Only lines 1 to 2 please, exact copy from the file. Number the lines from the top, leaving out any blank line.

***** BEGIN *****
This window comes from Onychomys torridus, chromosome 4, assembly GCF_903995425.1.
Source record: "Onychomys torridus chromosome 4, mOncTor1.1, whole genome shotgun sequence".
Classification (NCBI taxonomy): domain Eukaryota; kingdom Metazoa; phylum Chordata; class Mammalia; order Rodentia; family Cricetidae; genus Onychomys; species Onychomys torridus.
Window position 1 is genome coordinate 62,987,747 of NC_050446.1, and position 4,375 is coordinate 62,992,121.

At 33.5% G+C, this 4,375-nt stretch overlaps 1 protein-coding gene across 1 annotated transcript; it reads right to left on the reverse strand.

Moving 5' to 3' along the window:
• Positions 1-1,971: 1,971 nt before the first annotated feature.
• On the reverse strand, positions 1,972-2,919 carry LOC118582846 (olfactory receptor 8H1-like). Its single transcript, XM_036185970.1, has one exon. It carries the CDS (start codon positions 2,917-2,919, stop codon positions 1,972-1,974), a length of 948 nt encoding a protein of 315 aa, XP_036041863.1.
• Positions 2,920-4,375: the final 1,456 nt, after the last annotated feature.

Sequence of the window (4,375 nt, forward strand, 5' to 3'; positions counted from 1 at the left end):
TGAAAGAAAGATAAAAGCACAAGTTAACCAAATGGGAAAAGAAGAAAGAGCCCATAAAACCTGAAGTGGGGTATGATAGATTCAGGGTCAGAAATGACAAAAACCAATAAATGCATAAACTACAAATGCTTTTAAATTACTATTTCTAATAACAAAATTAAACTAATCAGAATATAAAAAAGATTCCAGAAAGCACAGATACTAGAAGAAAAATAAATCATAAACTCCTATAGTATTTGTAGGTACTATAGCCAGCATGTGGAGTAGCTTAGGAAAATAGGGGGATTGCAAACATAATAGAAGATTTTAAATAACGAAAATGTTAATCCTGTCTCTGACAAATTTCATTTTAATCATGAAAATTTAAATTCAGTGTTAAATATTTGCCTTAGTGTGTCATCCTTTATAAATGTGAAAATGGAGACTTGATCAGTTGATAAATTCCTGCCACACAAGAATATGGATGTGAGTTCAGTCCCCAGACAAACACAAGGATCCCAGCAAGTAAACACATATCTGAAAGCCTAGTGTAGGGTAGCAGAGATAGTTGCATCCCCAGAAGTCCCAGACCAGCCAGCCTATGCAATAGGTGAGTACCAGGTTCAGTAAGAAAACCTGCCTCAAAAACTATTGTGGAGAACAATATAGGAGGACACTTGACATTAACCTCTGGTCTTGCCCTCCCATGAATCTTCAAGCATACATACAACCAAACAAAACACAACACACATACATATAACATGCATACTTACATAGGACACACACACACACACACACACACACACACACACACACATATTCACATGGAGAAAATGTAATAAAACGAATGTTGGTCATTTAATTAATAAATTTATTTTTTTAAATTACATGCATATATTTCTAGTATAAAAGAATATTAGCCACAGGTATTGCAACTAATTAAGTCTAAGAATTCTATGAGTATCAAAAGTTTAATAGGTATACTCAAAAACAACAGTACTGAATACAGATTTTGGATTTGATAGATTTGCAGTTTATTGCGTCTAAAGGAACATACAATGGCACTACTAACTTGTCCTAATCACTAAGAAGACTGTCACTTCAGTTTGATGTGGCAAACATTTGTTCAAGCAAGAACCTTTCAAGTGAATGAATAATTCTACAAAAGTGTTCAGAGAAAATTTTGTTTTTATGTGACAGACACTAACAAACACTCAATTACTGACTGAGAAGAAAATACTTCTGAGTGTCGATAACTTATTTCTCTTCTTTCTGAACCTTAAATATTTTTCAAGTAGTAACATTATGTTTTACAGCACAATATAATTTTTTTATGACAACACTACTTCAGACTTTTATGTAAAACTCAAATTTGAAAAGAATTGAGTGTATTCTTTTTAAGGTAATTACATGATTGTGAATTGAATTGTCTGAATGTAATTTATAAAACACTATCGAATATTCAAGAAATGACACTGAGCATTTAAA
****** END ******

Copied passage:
This window comes from Onychomys torridus, chromosome 4, assembly GCF_903995425.1.
Source record: "Onychomys torridus chromosome 4, mOncTor1.1, whole genome shotgun sequence".